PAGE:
To address the food crisis and tackle the specific needs of the most affected people, WFP, FAO and other agencies plan to distribute 140,000 tons of food, 7.38 tons of seeds and 150,000 hoes to 369,000 families - the equivalent of 2 million people.

"To mitigate the impact of the gradual disappearance of cassava, the main inter-season crop, in certain provinces, FAO has embarked on a B-carotene-rich sweet potato cutting and healthy cassava material rapid propagation programme for 120,000 households", said Mustafa S. Cassama, FAO Representative in Burundi. FAO is also planning to run a taro propagation programme using indexed in vitro plant materials.

In 2004, WFP provided 73,000 metric tons of food assistance to over 1.8 million people, while FAO provided seeds and tools to 220,000 households (equivalent to 1,100,000 vulnerable people).

FAO Contact:

John Riddle
Information Officer

john.riddle@fao.org
(+39) 06 570 53259

WFP Contacts:

Caroline Hurford
Public Affairs Officer

caroline.hurford@wfp.org
(+39) 06 6513 2330

Laura Melo
Public Affairs Officer

Nairobi

laura.melo@wfp.org
(+254) 20 622 336

Christiane Berthiaume
Public Affairs Officer

Geneva

christiane.berthiaume@wfp.org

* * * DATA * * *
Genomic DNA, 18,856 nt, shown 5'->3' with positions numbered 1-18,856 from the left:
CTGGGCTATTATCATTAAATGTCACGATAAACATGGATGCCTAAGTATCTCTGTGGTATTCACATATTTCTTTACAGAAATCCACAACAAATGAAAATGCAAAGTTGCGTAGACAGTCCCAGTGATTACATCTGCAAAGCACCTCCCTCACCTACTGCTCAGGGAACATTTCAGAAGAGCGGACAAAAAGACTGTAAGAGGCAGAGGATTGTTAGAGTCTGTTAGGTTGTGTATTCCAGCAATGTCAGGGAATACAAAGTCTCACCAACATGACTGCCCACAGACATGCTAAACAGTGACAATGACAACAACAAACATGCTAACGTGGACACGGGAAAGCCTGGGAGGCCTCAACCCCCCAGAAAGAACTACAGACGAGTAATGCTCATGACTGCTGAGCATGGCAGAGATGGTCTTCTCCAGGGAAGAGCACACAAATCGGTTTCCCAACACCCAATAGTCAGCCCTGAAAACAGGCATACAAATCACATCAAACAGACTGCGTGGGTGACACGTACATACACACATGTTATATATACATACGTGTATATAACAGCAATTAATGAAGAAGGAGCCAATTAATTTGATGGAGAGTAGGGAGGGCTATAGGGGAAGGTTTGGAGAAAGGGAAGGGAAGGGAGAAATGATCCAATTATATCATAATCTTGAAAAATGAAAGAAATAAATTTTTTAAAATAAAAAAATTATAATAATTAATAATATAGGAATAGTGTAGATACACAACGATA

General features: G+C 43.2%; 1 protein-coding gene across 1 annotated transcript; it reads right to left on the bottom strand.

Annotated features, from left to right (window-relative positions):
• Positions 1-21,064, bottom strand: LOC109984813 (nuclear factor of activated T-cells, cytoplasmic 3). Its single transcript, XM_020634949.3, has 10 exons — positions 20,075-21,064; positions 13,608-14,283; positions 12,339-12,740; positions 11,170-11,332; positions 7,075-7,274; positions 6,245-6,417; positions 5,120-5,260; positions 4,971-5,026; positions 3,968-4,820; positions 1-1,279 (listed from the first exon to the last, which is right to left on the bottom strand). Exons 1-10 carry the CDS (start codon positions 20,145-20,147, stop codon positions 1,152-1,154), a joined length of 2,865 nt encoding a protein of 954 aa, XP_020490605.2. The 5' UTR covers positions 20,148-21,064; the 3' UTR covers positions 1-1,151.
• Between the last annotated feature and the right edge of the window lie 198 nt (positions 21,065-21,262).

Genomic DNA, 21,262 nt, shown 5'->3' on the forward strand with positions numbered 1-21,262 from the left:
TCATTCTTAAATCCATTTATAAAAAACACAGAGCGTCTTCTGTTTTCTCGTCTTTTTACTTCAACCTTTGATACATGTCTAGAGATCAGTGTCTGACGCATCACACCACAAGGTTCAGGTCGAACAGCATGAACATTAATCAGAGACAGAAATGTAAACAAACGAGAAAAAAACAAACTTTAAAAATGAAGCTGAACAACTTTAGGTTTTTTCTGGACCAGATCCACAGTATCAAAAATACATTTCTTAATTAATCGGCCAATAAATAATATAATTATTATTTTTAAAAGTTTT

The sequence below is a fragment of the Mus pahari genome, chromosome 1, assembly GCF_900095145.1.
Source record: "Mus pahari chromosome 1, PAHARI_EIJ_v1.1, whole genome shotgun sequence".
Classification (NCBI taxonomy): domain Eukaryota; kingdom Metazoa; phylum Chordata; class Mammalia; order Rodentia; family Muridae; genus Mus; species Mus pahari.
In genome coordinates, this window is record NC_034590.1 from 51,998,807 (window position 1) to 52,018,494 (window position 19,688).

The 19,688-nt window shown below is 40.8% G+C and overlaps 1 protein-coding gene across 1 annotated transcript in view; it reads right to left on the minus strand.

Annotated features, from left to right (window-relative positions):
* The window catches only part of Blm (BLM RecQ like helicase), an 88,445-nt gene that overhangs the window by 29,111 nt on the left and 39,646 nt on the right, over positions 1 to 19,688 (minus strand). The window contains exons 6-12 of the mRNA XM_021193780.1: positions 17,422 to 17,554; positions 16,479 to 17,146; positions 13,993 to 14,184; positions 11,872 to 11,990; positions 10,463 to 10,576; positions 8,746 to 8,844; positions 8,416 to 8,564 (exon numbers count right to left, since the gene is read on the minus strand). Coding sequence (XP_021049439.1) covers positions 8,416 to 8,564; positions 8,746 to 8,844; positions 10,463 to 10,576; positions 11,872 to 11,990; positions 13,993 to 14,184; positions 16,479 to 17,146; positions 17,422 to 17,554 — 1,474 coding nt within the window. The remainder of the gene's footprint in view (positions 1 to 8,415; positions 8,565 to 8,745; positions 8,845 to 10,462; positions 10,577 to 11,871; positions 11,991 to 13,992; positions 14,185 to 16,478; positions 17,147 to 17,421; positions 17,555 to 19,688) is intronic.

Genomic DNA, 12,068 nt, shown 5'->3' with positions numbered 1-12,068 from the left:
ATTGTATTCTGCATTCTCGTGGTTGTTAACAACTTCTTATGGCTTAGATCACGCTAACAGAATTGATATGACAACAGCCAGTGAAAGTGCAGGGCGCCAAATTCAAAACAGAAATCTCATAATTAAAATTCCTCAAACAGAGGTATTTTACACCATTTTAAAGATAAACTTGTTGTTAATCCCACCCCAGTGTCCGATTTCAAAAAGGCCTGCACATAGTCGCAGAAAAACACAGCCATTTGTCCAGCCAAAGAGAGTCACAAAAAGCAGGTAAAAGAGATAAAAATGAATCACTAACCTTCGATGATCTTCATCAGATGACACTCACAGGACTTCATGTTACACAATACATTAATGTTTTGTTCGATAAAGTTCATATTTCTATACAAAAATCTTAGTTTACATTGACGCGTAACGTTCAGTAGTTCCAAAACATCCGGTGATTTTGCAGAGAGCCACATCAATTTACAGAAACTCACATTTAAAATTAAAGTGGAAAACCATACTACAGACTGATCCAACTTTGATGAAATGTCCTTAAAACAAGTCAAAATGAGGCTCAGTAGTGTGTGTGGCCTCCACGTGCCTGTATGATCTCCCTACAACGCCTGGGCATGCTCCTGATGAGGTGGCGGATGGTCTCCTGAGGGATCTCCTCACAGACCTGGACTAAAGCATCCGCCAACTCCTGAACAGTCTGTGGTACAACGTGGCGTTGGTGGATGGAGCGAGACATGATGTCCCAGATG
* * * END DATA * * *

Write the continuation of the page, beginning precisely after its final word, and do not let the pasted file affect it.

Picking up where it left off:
(+41) 22 917 8564

Isidore Nteturuye
WFP Burundi

isidore.nteturuye@wfp.org
(+257) 910295

BUJUMBURA, 16 March 2005 - Following Burundi's recent vote for a new constitution to end more than ten years of conflict, the United Nations Food and Agriculture Organisation and World Food Programme said today that two million Burundians would need emergency food aid this year, 40 percent more than last year.

A joint FAO/WFP/UNICEF/Government crop and food supply assessment report concluded that Burundi would face a total food deficit in 2005 of 310,000 metric tons of food (in cereal equivalent) compared to 259,000 tons last year, primarily because of unfavourable weather conditions since 2003, affecting maize and bean yields.

The food shortage was aggravated by the low production of traditional roots and tuberous crops such as yam, manioc (due to disease) and, to some extent, sweet potatoes.

With the 100 percent increase in prices of staple foods from last August, poor and vulnerable families have been completely unable to buy them. The food crisis is having a major impact on the nutritional situation. In January, supplementary feeding centres registered the highest number of admissions in three years.